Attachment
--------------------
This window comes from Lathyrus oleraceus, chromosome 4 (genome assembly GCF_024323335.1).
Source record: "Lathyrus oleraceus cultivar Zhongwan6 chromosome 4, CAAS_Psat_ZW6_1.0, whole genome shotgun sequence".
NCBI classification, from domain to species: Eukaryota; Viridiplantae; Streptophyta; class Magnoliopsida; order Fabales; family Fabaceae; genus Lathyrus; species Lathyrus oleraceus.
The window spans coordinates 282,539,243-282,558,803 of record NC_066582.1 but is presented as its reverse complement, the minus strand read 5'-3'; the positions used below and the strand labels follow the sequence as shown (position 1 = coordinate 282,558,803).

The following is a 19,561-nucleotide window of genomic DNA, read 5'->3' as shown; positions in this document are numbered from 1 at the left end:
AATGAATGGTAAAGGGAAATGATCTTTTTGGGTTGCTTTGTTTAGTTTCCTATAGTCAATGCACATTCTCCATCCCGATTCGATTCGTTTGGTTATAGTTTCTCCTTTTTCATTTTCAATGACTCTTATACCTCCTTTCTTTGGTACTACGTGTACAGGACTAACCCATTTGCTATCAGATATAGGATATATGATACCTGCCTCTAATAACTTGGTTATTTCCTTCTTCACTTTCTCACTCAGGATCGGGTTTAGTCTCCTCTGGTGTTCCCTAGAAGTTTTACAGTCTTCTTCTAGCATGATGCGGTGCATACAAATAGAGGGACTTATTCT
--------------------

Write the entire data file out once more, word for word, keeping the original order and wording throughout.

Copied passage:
This window comes from Lathyrus oleraceus, chromosome 4 (genome assembly GCF_024323335.1).
Source record: "Lathyrus oleraceus cultivar Zhongwan6 chromosome 4, CAAS_Psat_ZW6_1.0, whole genome shotgun sequence".
NCBI classification, from domain to species: Eukaryota; Viridiplantae; Streptophyta; class Magnoliopsida; order Fabales; family Fabaceae; genus Lathyrus; species Lathyrus oleraceus.
The window spans coordinates 282,539,243-282,558,803 of record NC_066582.1 but is presented as its reverse complement, the minus strand read 5'-3'; the positions used below and the strand labels follow the sequence as shown (position 1 = coordinate 282,558,803).

The following is a 19,561-nucleotide window of genomic DNA, read 5'->3' as shown; positions in this document are numbered from 1 at the left end:
AATGAATGGTAAAGGGAAATGATCTTTTTGGGTTGCTTTGTTTAGTTTCCTATAGTCAATGCACATTCTCCATCCCGATTCGATTCGTTTGGTTATAGTTTCTCCTTTTTCATTTTCAATGACTCTTATACCTCCTTTCTTTGGTACTACGTGTACAGGACTAACCCATTTGCTATCAGATATAGGATATATGATACCTGCCTCTAATAACTTGGTTATTTCCTTCTTCACTTTCTCACTCAGGATCGGGTTTAGTCTCCTCTGGTGTTCCCTAGAAGTTTTACAGTCTTCTTCTAGCATGATGCGGTGCATACAAATAGAGGGACTTATTCT